We addressed concerns related to racy content using a range of mitigations including input and output filters, blocklists, ChatGPT refusals (where applicable), and model level interventions such as training data interventions.

2.4.2         Output Classifier For Racy Content

For DALL-E 3, we built a bespoke classifier that is applied to all output images with the goal of detecting and preventing the surfacing of imagery which has racy content. The classifier architecture combines a frozen CLIP image encoder (clip) for feature extraction with a small auxiliary model for safety score prediction. One of the principal challenges involves the curating of accurate training data. Our initial strategy relied on a text-based moderation API to categorize user prompts as either safe or unsafe, subsequently using these labels to annotate sampled images. The assumption was that the images would closely align with the text prompts. However, we observed that this method led to inaccuracies; for instance, prompts flagged as unsafe could still generate safe images. Such inconsistencies introduced noise into the training set, adversely affecting the classifier’s performance. Consequently, the next step was data cleaning. Since manual verification of all training images would be time-consuming, we used Microsoft Cognitive Service API (cog-api) as an efficient filtering tool. This API processes raw images and generates a confidence score to indicate the likelihood of the image being racy. Although the API offers a binary safety decision, we found this to be unreliable for our purposes. To establish an optimal confidence threshold, we ranked images within each category (either racy or non-racy) in our noisy dataset by this confidence score. A subset of 1,024 images was then uniformly sampled for manual verification, allowing us to empirically determine an appropriate threshold for re-labeling the dataset.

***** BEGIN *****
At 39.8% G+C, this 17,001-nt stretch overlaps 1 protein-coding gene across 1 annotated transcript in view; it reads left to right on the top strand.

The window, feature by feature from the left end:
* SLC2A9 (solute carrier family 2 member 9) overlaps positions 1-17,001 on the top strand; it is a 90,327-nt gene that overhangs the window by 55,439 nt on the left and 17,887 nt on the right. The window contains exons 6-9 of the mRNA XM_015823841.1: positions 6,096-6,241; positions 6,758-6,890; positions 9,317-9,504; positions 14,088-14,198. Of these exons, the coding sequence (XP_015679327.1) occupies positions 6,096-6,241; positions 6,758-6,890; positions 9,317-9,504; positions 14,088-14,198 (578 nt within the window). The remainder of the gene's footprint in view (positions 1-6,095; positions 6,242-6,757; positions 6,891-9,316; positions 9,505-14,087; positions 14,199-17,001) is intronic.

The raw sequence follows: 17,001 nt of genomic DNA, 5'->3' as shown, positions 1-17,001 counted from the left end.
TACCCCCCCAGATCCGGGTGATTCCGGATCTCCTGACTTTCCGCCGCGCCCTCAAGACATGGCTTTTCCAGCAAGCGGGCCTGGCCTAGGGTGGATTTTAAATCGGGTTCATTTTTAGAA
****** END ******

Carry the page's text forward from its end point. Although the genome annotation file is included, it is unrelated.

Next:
Another challenge we faced was that some images contained only a small offensive area, while the remainder was benign. To address this, we deliberately created a specialized dataset where each inappropriate image includes only a confined offensive section. Specifically, we begin by curating 100K non-racy images and 100K racy images. Considering the dataset might still be noisy even after cleaning, we select the racy images with high racy scores from a trained racy classifier and the non-racy images with low racy scores. This can further improve the label integrity in this selected subset. Next, for each non-racy image, we randomly crop a region (20% area) and fill it with another racy image. If all the modified images are inappropriate, the classifier could learn to recognize patterns instead of scrutinizing the content. To circumvent this, we create negative samples by duplicating the non-racy images and replacing the same cropped area with another non-racy image. This strategy encourages the classifier to focus on the content of individual regions.

Table 1 shows the experiment results in terms of AUC.